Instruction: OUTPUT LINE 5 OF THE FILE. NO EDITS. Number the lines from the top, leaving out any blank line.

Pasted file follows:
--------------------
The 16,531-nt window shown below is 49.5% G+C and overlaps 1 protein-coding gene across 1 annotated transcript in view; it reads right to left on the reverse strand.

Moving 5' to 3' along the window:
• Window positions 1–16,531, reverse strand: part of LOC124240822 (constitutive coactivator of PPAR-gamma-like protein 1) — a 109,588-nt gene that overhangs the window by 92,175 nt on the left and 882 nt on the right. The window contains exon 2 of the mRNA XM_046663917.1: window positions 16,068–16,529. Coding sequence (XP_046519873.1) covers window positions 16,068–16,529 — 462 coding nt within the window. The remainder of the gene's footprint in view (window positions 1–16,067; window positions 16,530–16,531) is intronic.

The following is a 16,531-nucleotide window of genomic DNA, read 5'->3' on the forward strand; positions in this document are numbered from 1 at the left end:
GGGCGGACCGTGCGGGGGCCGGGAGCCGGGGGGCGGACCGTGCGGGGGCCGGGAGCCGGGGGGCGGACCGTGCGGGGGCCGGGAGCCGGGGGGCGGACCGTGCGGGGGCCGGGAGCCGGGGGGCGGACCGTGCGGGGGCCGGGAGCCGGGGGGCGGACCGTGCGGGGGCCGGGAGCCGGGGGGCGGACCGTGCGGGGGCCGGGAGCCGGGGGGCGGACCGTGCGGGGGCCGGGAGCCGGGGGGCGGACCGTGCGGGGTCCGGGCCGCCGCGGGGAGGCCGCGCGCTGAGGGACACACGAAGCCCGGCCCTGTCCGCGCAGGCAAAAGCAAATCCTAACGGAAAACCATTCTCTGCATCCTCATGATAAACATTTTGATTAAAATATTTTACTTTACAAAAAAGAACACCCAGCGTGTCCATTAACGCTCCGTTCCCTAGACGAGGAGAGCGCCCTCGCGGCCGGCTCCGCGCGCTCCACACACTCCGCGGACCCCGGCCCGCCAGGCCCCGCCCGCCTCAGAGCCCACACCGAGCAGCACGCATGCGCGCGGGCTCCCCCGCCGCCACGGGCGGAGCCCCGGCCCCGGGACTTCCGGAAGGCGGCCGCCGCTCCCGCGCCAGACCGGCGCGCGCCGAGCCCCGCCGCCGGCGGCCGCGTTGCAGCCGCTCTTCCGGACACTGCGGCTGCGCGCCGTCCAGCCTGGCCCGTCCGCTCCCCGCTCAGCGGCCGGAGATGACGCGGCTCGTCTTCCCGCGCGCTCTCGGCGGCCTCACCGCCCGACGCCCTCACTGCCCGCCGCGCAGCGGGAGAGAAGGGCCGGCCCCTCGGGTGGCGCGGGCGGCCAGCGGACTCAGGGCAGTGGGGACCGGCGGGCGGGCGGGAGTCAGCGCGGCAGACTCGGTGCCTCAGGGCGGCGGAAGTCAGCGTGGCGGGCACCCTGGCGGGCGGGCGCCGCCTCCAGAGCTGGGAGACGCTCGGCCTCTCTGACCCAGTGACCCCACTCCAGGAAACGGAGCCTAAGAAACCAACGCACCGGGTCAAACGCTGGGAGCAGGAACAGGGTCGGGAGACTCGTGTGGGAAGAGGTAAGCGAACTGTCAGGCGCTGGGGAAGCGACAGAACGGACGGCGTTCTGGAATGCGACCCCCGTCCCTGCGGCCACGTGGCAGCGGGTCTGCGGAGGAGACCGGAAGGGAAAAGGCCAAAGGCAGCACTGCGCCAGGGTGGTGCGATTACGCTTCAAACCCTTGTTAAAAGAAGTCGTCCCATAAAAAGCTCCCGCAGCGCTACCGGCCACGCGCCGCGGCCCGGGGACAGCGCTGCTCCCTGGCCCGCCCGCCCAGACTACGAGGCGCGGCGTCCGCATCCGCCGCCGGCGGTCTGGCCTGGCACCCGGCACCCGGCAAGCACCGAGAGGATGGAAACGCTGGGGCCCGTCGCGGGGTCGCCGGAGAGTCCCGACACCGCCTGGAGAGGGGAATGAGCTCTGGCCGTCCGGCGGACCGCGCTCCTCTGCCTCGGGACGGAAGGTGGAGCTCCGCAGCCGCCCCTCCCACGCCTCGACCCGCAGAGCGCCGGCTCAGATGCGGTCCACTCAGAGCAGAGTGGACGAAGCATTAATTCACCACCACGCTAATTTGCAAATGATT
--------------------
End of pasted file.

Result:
GGGCGGACCGTGCGGGGGCCGGGAGCCGGGGGGCGGACCGTGCGGGGGCCGGGAGCCGGGGGGCGGACCGTGCGGGGGCCGGGAGCCGGGGGGCGGACCGTGCGGGGGCCGGGAGCCGGGGGGCGGACCGTGCGGGGGCCGGGAGCCGGGGGGCGGACCGTGCGGGGGCCGGGAGCCGGGGGGCGGACCGTGCGGGGGCCGGGAGCCGGGGGGCGGACCGTGCGGGGGCCGGGAGCCGGGGGGCGGACCGTGCGGGGTCCGGGCCGCCGCGGGGAGGCCGCGCGCTGAGGGACACACGAAGCCCGGCCCTGTCCGCGCAGGCAAAAGCAAATCCTAACGGAAAACCATTCTCTGCATCCTCATGATAAACATTTTGATTAAAATATTTTACTTTACAAAAAAGAACACCCAGCGTGTCCATTAACGCTCCGTTCCCTAGACGAGGAGAGCGCCCTCGCGGCCGGCTCCGCGCGCTCCACACACTCCGCGGACCCCGGCCCGCCAGGCCCCGCCCGCCTCAGAGCCCACACCGAGCAGCACGCATGCGCGCGGGCTCCCCCGCCGCCACGGGCGGAGCCCCGGCCCCGGGACTTCCGGAAGGCGGCCGCCGCTCCCGCGCCAGACCGGCGCGCGCCGAGCCCCGCCGCCGGCGGCCGCGTTGCAGCCGCTCTTCCGGACACTGCGGCTGCGCGCCGTCCAGCCTGGCCCGTCCGCTCCCCGCTCAGCGGCCGGAGATGACGCGGCTCGTCTTCCCGCGCGCTCTCGGCGGCCTCACCGCCCGACGCCCTCACTGCCCGCCGCGCAGCGGGAGAGAAGGGCCGGCCCCTCGGGTGGCGCGGGCGGCCAGCGGACTCAGGGCAGTGGGGACCGGCGGGCGGGCGGGAGTCAGCGCGGCAGACTCGGTGCCTCAGGGCGGCGGAAGTCAGCGTGGCGGGCACCCTGGCGGGCGGGCGCCGCCTCCAGAGCTGGGAGACGCTCGGCCTCTCTGACCCAGTGACCCCACTCCAGGAAACGGAGCCTAAGAAACCAACGCACCGGGTCAAACGCTGGGAGCAGGAACAGGGTCGGGAGACTCGTGTGGGAAGAGGTAAGCGAACTGTCAGGCGCTGGGGAAGCGACAGAACGGACGGCGTTCTGGAATGCGACCCCCGTCCCTGCGGCCACGTGGCAGCGGGTCTGCGGAGGAGACCGGAAGGGAAAAGGCCAAAGGCAGCACTGCGCCAGGGTGGTGCGATTACGCTTCAAACCCTTGTTAAAAGAAGTCGTCCCATAAAAAGCTCCCGCAGCGCTACCGGCCACGCGCCGCGGCCCGGGGACAGCGCTGCTCCCTGGCCCGCCCGCCCAGACTACGAGGCGCGGCGTCCGCATCCGCCGCCGGCGGTCTGGCCTGGCACCCGGCACCCGGCAAGCACCGAGAGGATGGAAACGCTGGGGCCCGTCGCGGGGTCGCCGGAGAGTCCCGACACCGCCTGGAGAGGGGAATGAGCTCTGGCCGTCCGGCGGACCGCGCTCCTCTGCCTCGGGACGGAAGGTGGAGCTCCGCAGCCGCCCCTCCCACGCCTCGACCCGCAGAGCGCCGGCTCAGATGCGGTCCACTCAGAGCAGAGTGGACGAAGCATTAATTCACCACCACGCTAATTTGCAAATGATT